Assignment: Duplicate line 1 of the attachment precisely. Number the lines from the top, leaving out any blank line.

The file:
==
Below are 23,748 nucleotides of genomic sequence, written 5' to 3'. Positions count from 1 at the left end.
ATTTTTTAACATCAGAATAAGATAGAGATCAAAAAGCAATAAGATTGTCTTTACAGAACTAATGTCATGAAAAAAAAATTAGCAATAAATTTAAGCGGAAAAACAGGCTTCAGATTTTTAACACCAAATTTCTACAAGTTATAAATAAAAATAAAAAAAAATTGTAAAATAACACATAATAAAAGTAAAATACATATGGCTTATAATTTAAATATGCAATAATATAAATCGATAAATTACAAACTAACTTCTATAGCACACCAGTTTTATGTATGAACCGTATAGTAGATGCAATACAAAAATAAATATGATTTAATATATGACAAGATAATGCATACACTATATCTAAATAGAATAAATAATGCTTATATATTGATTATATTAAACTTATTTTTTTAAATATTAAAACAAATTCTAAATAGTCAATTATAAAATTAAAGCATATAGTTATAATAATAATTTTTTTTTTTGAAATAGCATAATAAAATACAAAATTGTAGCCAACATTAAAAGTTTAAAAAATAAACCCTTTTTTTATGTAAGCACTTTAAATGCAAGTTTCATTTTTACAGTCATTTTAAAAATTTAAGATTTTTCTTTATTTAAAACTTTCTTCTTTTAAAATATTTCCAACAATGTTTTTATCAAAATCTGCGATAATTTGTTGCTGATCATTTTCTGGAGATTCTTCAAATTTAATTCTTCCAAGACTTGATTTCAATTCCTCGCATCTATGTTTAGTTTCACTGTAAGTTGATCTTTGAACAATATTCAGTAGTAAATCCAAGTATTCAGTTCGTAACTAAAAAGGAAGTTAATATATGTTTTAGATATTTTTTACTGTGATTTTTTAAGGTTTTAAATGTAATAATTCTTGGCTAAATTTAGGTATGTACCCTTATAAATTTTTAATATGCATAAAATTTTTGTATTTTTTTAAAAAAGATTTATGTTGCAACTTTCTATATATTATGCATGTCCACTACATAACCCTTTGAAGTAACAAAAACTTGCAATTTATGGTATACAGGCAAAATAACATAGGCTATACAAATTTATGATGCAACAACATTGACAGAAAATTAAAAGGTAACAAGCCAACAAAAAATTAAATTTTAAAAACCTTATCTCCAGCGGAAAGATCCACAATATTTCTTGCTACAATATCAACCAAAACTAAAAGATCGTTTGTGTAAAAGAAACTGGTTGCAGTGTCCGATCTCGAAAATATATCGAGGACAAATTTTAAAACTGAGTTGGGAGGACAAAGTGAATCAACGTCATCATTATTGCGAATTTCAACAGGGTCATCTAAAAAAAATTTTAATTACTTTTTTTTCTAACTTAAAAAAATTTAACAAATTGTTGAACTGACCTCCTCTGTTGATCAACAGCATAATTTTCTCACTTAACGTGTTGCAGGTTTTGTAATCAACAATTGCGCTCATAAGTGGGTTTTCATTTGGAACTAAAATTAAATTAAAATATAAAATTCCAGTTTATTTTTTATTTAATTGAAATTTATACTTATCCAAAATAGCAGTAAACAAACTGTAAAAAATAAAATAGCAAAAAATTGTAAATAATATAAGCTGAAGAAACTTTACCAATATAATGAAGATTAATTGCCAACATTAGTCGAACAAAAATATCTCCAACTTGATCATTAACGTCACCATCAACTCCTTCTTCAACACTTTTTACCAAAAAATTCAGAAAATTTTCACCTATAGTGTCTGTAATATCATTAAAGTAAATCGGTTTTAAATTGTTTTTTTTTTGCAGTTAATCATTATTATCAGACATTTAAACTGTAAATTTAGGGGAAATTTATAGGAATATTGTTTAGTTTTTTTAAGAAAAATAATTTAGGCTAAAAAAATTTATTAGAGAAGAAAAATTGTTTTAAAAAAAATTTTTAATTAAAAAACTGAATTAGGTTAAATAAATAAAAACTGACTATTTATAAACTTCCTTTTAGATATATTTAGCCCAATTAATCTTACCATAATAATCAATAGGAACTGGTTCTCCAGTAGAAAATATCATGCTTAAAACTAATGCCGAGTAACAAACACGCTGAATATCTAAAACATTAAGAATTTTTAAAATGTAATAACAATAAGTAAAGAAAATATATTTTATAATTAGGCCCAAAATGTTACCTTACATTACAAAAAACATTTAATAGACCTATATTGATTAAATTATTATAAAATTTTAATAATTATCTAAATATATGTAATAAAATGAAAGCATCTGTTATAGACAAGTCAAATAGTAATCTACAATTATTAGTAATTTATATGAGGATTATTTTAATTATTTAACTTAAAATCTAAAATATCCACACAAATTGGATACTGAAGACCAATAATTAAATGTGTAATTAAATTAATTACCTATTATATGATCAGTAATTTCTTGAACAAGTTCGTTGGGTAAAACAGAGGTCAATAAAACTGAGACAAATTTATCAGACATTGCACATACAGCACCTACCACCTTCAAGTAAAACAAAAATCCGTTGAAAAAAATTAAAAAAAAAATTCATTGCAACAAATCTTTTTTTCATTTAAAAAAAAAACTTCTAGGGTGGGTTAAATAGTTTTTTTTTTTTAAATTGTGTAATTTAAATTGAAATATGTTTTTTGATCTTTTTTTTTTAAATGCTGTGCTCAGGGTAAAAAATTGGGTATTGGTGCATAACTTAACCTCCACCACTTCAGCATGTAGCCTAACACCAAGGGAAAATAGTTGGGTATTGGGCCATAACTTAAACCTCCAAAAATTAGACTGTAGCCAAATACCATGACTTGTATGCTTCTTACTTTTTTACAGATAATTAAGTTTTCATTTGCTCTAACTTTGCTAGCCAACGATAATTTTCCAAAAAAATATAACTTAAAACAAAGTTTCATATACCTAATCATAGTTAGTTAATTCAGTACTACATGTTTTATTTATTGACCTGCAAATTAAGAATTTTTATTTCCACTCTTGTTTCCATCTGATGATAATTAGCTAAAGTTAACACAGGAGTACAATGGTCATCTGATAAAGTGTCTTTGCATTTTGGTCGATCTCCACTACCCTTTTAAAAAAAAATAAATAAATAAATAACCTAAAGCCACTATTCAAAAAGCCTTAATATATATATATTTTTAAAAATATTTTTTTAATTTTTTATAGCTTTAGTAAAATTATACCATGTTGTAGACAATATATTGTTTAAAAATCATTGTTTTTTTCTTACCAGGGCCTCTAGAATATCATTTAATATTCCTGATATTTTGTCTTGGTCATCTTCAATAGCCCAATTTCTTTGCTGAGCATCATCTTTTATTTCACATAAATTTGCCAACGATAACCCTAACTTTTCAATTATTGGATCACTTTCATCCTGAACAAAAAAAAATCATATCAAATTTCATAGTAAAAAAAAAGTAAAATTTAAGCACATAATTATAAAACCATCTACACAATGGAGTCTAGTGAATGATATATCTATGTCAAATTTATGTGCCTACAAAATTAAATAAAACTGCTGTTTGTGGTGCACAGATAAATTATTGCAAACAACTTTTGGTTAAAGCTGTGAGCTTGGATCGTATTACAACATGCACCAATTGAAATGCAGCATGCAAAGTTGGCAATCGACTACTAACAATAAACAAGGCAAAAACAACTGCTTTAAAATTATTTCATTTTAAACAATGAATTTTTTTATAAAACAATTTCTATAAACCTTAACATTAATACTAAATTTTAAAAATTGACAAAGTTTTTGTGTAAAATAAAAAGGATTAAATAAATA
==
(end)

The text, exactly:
Below are 23,748 nucleotides of genomic sequence, written 5' to 3'. Positions count from 1 at the left end.